Toronto International Film Festival report: in defense of the long, long movie

The unstoppable Jesse Hawthorne Ficks keeps his eyes open 24/7 through another Toronto International Film Festival, and lives to tell the tale (but shares no spoilers!) Read on for the first in several reports back from the 39th TIFF.

Starting on a high note: Nuri Bilge Ceylan’s Winter Sleep (Turkey/France/Germany) won the Palme d’Or at the Cannes Film Festival earlier this year, so it arrived in Toronto with its share of hype. I can report Sleep is the director’s funniest and most satisfying film to date. That said, it does run 196 minutes, and more than a few critics walked out early, which poses an ever-important question about the current trend toward slow-moving, observational, and meditative narratives: Who’s actually watching ’em? 

With characters that come together through long sequences in which intense emotions are slowly drawn out through passive aggressive actions, this immersive class study — similar to Akira Kurosawa’s High & Low (1963) — clearly polarized audiences’ immediate interests. My own interests lead me to wonder what long-term effects that this type of cinema will have on contemporary audiences. Has it always been this divided? If TIFF critics don’t have the energy or enough time to experience this masterpiece, how will it come up in conversation when Oscar fans are debating which film had the best acting? What about those more mainstream moviegoers who went to see Guardians of the Galaxy more than once? 

Looking back 40 years, Milos Forman swept the Oscars with One Flew Over the Cuckoo’s Nest, and Steven Spielberg’s Jaws (1975) was luring in audiences for second and third helpings. Meanwhile, an Algerian master named Mohammed Lakhdar-Hamina won the Palme d’Or at Cannes with his 177 minute Chronicle of the Years of Fire, an exploration of the Algerian War of Independence as seen through the eyes of a peasant. I guess there has always been a cultural gap between Oscar-bait, popcorn entertainment, and political art cinema … and there probably always will be.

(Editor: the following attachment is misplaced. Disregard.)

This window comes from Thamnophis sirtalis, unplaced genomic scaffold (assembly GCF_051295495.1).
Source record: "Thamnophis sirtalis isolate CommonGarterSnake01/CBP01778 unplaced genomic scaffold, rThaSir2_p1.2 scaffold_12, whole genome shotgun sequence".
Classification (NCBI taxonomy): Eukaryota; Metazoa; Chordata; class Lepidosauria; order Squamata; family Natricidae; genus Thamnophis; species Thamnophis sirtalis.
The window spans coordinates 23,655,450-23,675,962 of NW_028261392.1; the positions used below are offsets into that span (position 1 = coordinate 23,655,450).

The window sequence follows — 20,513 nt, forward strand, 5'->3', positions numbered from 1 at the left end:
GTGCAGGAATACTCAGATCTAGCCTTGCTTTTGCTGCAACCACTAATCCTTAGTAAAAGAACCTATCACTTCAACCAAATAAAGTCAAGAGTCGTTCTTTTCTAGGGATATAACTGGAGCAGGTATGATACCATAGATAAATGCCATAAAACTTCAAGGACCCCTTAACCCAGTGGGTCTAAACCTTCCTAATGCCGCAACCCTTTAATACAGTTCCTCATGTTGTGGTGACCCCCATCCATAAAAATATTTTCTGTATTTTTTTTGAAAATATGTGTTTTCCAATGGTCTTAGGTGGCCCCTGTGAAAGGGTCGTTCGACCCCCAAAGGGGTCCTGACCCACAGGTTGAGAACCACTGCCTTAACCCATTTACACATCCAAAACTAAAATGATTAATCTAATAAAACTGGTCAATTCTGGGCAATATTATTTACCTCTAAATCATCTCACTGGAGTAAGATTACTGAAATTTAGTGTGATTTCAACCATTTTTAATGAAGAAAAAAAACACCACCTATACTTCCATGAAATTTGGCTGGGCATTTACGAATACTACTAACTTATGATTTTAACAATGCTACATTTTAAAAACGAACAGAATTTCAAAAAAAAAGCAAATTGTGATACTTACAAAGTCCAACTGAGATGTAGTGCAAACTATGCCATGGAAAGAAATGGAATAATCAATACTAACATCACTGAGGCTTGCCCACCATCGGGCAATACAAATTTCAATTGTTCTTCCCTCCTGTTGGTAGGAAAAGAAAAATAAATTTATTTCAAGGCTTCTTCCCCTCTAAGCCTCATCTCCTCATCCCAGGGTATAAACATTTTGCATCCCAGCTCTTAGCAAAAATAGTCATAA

Also relevent to any discussion of very, very long films: Lav Diaz’s follow-up to last year’s 250-minute Norte, the End of History is yet another long-form master work — and in my opinion, the best film at this year’s Toronto Film Festival. The Filipino director made a surprise appearance to introduce his 338-minute From What Is Before. TIFF programmer Andréa Picard seemed even more surprised than the audience when Diaz’s humble introduction consisted of  “I hope you brought a pillow and some blankets.” 

Committing to a Diaz film is comparable to joining a motion picture religion. Not just due to the length of his films, but because of his conviction in delivering something truly profound. Like some of his own characters, Diaz has the power to astral project the viewer into another world. From What Is Before takes place in 1972, just before President Ferdinand Marcos’ announcement that he was putting the entire country under martial law. A forgotten farming community in the provinces must immediately shift its focus to survival. 

As the story unfolds much like the chapters of a novel, each character (and the dilemmas he or she faces) slowly comes into focus, sequence by sequence. Many of the film’s most devastating scenes featured Itang (Hazel Orencio), a young woman taking care of her mentally challenged sister. At the Switzerland’s Locarno Film Festival, Orencio rightfully won Best Actress, and From What is Before took home the top award, the Golden Leopard. 

For TIFF audiences and beyond, the biggest question is: Will you take the time to learn Diaz’s artistic language? His films blend the convoluted past of the Philippines with the mysterious depths of human beings. Yeah, 338 minutes is long. But like Ingmar Bergman, Andrei Tarkovsky, and Claire Denis, Lav Diaz is speaking a cinematic vocabulary unique to the world. Don’t let your laziness get in the way.